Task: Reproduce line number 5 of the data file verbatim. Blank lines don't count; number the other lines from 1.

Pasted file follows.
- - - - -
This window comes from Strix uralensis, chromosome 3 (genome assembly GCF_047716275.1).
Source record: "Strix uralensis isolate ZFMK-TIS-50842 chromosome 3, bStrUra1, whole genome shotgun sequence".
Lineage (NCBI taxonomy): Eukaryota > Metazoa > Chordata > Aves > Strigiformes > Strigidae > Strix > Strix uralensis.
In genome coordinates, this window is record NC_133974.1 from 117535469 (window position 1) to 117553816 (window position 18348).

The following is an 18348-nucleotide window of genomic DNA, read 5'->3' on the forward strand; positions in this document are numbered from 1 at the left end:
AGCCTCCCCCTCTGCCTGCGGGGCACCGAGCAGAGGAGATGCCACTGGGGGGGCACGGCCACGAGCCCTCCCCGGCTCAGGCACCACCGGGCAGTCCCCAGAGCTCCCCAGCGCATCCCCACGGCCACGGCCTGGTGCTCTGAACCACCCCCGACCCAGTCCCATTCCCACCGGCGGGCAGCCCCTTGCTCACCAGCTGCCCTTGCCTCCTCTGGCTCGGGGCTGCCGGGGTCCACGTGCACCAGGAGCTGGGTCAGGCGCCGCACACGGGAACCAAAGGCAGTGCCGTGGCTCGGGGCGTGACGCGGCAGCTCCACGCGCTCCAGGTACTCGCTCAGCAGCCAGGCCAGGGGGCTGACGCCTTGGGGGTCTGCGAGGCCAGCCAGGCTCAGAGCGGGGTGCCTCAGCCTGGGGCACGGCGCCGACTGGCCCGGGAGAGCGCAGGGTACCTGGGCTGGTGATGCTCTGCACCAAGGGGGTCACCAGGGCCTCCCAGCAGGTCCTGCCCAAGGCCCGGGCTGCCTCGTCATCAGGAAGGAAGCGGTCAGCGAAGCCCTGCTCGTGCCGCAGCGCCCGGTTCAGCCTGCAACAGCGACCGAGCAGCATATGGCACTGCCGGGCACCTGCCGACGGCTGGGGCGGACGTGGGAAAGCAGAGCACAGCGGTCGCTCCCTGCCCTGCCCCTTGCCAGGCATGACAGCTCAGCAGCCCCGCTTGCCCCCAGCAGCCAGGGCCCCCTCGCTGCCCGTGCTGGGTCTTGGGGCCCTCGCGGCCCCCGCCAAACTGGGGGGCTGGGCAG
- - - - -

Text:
The following is an 18348-nucleotide window of genomic DNA, read 5'->3' on the forward strand; positions in this document are numbered from 1 at the left end: